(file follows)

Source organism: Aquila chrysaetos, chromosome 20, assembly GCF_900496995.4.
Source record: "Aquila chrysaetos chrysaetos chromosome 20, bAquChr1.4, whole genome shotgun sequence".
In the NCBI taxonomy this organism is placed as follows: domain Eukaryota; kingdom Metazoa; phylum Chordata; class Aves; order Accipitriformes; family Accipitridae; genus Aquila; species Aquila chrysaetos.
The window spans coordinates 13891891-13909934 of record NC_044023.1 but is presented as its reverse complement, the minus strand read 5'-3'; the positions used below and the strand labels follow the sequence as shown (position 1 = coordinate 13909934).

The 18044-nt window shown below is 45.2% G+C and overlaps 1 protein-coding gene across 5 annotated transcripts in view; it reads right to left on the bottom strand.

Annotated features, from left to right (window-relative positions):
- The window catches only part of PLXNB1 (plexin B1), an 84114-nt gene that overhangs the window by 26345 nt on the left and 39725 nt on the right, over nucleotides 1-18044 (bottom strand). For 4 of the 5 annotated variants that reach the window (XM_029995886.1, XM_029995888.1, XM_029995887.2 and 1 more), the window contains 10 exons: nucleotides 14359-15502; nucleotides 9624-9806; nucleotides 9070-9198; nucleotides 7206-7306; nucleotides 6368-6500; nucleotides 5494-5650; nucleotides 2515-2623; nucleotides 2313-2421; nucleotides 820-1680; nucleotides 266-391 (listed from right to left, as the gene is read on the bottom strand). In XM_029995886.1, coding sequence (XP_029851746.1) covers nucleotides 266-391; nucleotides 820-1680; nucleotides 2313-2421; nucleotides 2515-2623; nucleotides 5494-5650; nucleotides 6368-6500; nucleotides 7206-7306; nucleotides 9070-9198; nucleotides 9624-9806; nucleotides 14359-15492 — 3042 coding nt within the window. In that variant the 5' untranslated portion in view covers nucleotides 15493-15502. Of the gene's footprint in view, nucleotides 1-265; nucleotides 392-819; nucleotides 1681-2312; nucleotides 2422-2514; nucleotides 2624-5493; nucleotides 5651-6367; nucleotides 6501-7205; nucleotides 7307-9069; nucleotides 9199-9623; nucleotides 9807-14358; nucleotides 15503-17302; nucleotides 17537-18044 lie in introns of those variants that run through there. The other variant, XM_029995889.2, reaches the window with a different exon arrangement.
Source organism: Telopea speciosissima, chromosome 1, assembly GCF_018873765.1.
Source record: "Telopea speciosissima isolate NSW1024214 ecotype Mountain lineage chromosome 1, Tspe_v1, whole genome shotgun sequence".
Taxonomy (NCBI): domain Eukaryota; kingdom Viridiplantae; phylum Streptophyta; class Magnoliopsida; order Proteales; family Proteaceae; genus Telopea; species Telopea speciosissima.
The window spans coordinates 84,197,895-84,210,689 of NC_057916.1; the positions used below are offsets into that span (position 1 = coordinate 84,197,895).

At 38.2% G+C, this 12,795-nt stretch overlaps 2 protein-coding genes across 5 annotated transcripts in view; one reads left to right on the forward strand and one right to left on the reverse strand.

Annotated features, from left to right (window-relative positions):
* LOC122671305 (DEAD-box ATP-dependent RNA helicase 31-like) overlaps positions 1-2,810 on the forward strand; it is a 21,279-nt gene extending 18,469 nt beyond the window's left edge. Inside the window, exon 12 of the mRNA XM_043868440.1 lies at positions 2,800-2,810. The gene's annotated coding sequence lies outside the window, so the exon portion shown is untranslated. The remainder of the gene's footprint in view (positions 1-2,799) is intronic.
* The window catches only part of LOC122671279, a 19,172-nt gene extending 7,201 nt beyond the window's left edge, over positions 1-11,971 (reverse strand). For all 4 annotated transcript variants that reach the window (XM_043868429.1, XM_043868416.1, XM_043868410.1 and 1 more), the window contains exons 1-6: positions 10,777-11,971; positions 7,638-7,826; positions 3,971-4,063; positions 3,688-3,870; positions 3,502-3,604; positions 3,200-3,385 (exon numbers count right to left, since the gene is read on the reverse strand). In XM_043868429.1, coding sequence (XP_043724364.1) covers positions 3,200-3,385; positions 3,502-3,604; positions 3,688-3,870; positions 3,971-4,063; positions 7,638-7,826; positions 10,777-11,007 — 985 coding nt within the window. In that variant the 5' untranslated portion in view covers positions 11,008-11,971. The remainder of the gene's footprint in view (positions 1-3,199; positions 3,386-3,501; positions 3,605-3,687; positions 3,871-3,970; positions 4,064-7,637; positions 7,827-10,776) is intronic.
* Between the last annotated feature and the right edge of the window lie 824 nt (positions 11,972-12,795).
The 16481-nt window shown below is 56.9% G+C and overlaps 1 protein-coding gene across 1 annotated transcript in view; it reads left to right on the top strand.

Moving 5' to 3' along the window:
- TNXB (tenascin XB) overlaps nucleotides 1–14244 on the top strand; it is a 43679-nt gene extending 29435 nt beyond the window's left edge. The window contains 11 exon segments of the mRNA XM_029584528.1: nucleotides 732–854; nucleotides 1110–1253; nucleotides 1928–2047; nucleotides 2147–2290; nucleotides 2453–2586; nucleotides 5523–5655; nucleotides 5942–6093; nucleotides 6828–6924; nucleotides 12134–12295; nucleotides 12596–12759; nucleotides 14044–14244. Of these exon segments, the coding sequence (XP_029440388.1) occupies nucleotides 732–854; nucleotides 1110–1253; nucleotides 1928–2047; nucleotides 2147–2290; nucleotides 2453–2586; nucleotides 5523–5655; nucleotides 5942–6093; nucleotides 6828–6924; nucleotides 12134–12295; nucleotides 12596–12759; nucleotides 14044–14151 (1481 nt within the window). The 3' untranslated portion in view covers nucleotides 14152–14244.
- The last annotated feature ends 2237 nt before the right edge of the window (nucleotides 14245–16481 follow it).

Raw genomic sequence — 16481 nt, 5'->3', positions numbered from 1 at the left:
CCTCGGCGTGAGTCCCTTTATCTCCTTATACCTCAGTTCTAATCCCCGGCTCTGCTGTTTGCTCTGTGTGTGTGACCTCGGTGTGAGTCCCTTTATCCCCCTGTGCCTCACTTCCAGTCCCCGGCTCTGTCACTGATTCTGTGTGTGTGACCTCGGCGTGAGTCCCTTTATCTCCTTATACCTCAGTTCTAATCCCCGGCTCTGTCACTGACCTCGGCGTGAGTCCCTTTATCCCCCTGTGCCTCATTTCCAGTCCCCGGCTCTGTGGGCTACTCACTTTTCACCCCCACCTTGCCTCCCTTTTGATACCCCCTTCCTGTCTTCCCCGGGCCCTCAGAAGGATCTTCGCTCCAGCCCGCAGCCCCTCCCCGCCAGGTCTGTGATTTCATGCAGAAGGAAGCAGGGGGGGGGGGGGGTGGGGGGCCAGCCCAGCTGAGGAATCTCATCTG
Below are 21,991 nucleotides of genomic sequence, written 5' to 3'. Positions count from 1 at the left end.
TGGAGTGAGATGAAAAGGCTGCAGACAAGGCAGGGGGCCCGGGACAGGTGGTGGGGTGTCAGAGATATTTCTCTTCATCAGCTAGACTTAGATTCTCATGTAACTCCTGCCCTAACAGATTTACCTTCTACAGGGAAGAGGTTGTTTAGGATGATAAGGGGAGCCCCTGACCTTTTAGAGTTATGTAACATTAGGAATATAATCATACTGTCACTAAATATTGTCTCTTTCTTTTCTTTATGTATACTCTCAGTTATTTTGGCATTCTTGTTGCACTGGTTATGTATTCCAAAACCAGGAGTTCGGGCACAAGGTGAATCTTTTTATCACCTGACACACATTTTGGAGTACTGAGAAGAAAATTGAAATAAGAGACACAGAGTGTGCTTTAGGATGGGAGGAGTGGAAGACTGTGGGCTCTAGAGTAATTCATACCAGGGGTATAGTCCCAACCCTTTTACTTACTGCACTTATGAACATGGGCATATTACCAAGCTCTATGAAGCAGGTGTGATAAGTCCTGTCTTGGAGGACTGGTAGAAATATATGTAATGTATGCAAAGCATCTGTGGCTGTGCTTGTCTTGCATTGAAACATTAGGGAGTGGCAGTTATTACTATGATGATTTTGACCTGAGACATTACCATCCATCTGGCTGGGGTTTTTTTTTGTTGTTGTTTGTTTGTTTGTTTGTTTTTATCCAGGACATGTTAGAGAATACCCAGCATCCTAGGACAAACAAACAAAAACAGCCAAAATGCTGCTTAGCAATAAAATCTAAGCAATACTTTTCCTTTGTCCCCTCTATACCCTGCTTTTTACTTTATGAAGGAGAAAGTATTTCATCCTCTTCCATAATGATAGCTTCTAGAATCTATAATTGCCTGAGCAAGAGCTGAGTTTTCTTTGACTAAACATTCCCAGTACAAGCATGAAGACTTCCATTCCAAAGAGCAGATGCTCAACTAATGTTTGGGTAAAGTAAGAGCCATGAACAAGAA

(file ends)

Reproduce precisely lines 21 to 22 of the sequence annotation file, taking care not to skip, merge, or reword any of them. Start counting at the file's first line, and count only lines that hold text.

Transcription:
Raw genomic sequence — 16481 nt, 5'->3', positions numbered from 1 at the left:
CCTCGGCGTGAGTCCCTTTATCTCCTTATACCTCAGTTCTAATCCCCGGCTCTGCTGTTTGCTCTGTGTGTGTGACCTCGGTGTGAGTCCCTTTATCCCCCTGTGCCTCACTTCCAGTCCCCGGCTCTGTCACTGATTCTGTGTGTGTGACCTCGGCGTGAGTCCCTTTATCTCCTTATACCTCAGTTCTAATCCCCGGCTCTGTCACTGACCTCGGCGTGAGTCCCTTTATCCCCCTGTGCCTCATTTCCAGTCCCCGGCTCTGTGGGCTACTCACTTTTCACCCCCACCTTGCCTCCCTTTTGATACCCCCTTCCTGTCTTCCCCGGGCCCTCAGAAGGATCTTCGCTCCAGCCCGCAGCCCCTCCCCGCCAGGTCTGTGATTTCATGCAGAAGGAAGCAGGGGGGGGGGGGGGTGGGGGGCCAGCCCAGCTGAGGAATCTCATCTG